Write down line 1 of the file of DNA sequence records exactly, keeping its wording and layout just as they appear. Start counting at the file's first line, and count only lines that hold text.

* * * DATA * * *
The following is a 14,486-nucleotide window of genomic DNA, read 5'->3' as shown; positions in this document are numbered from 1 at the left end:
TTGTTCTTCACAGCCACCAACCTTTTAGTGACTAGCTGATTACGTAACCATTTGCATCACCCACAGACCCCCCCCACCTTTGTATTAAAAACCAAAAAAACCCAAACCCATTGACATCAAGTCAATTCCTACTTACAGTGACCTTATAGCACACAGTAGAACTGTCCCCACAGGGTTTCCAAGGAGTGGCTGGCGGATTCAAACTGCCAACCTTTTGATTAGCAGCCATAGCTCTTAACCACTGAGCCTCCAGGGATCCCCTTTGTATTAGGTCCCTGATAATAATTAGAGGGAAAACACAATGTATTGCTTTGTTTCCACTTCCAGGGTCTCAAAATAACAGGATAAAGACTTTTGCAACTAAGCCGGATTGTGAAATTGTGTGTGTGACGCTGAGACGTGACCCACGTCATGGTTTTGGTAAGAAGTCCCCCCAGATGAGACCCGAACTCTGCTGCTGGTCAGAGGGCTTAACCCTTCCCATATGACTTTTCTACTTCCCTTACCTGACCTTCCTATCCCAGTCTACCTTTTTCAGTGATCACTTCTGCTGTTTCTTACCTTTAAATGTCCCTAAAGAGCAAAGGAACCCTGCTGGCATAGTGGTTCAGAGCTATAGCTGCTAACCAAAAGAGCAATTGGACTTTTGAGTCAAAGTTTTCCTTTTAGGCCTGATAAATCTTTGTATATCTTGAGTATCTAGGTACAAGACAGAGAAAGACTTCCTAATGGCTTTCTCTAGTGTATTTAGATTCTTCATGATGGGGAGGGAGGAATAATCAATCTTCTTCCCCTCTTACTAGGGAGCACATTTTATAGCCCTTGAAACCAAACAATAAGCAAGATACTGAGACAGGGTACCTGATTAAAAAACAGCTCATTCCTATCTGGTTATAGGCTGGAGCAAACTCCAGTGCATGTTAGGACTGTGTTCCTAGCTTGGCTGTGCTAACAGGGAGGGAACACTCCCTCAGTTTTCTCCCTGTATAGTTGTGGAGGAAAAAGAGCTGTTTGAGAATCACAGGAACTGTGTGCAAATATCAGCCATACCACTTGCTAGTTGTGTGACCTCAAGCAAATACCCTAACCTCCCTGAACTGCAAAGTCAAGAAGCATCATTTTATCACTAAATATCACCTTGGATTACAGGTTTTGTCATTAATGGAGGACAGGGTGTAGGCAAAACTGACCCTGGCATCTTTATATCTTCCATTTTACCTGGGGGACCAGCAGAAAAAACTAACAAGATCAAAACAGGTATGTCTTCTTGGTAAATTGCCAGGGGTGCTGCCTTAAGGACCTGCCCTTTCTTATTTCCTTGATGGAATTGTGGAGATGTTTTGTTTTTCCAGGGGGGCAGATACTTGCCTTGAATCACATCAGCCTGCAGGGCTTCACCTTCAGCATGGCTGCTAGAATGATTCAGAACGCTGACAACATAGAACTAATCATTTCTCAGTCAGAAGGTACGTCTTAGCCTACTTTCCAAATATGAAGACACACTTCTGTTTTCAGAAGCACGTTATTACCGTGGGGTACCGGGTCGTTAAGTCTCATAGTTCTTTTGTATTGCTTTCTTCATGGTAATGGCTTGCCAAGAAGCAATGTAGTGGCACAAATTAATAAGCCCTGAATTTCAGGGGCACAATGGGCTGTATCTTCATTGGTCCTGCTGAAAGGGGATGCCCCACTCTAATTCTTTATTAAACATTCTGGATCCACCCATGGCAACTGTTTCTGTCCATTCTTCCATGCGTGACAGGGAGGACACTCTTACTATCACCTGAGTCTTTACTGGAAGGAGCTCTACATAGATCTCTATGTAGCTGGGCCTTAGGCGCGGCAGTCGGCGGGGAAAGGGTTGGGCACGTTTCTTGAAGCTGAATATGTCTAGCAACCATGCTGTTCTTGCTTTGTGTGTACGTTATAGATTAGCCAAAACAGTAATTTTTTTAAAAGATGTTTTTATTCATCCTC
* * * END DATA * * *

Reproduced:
The following is a 14,486-nucleotide window of genomic DNA, read 5'->3' as shown; positions in this document are numbered from 1 at the left end: